In all, six space missions placed men on the Moon, the last one in 1972. After a while, I think that people became kind of blasé about them though. Lunar overkill, if you will. Still, the accomplishments were undeniably remarkable. But were they necessary? I lean toward the nay side on that. We’re an inquisitive species, and our brains are big, so we always need to push the envelope, investigating and exploring our asses off. It’s what we do and always have done. Hey, it’s human nature.
And I guess that’s fine where Planet Earth is concerned. But is there really any point to traipsing around elsewhere? Hell, it’s not as if we learned the secrets of the universe by going to the Moon. And we sure as shit won’t learn them by visiting or establishing colonies on Mars, goals that are on the drawing boards for several nations and at least one private company. What’s more, people are people. Meaning, we’re highly emotional creatures with more than our share of less-than-stellar instincts. If Mars were colonized by earthlings, it wouldn’t take long before frustrations, hurt feelings and greediness morphed into feuds and armed conflicts (“Hasta la vista, motherf*cker!” I can hear one good ol’ boy saying to another, 100 years from now. “There ain’t enough room on this miserable red planet for the two of us. Which of these roomy craters do you want to be buried in?”). Can there be any doubt?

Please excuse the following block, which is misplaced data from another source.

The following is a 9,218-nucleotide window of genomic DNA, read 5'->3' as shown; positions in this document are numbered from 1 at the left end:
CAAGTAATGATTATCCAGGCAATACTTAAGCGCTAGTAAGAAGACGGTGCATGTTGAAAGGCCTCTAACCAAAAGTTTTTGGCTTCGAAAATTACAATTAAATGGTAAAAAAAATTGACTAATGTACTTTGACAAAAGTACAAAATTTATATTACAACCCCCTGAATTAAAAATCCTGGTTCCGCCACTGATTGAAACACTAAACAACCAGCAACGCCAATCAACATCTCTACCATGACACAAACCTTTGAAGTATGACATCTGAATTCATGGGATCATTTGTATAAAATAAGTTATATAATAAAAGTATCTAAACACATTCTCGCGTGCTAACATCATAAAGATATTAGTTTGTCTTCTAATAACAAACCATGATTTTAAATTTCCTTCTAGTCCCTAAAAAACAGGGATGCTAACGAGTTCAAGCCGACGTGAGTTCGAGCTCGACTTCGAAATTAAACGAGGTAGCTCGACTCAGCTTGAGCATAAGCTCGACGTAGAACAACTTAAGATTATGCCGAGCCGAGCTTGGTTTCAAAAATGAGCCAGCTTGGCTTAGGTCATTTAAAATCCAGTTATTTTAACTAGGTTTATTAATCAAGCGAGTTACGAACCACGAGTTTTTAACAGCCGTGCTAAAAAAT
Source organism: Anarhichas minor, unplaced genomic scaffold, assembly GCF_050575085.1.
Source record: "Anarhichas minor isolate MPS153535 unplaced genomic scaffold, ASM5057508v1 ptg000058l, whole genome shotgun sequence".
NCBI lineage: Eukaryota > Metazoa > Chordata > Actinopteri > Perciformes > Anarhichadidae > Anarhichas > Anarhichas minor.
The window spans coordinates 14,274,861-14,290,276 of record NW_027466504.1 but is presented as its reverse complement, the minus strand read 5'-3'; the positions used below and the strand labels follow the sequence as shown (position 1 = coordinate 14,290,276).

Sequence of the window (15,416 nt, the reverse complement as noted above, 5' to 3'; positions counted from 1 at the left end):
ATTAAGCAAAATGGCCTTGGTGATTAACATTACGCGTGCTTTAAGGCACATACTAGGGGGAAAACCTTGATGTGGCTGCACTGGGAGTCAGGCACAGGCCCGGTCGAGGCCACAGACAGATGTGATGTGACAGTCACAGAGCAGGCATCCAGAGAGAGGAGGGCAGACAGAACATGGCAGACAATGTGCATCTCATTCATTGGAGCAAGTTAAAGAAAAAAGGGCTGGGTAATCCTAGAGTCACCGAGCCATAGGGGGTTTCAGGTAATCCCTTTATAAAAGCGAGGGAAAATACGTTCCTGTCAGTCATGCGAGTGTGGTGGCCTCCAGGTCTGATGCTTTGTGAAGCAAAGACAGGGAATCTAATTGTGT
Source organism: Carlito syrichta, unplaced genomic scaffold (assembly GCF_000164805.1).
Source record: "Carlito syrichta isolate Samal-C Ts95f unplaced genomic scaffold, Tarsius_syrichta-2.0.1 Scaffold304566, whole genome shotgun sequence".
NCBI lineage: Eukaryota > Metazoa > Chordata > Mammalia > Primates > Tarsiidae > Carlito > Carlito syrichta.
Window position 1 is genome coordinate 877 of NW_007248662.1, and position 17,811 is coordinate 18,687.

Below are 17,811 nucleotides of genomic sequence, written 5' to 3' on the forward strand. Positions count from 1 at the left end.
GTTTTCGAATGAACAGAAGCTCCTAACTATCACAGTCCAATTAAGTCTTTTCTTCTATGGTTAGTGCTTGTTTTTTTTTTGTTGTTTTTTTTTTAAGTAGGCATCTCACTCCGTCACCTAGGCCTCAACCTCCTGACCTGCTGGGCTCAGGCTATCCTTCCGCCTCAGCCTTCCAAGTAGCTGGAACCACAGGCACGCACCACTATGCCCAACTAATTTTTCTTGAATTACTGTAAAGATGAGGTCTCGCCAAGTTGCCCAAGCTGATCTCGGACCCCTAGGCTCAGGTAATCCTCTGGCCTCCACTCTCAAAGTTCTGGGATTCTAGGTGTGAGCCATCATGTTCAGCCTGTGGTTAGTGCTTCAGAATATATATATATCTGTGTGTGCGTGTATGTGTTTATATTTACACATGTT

None of which is to say that I’m not an admirer of the heavens near and far. I am, and in a pretty big way. I love sitting outside on a clear night, staring up at the Moon, the stars, the planets. A little while ago, taking a break from writing this story, I grabbed a look at the night sky (it’s 10:30 PM on March 27 as I type. Publication date remains up in the air, however). It was magnificent. But, wouldn’t you know? The Moon wasn’t in sight. A tad of googling revealed that it won’t rise till almost 2 AM, by which time I’ll have been snoring away for over an hour. As usual, the universe didn’t consult with me when drawing up its schedule.
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One night in the foggy past, circa 1983 I suppose, I was at the Cherry Tree Music Co-op, a long-deceased and seriously-missed folk music venue in Philadelphia. A Cherry Tree devotee, I took in at least 150 shows there. Anyway, on the night in question the band that commanded the stage played a song that has stayed with me all these years. I have no recollection of who the band was. But the song? It was Waltz Across Texas, which I’d never heard before. It is as sweet and pure a number as you ever will encounter.
I recall that the band’s lead singer mentioned that Waltz Across Texas is a tune by Ernest Tubb (1914-1984), a country music legend. And indeed his fans craved his version of it. However, as I discovered on the day that I began to compose this essay, the song was written not by Ernest but by his nephew Talmadge Tubb, a country music semi-obscurity. Hell, Talmadge Tubb deserves to be as famous as Ernest on the basis of this one song alone.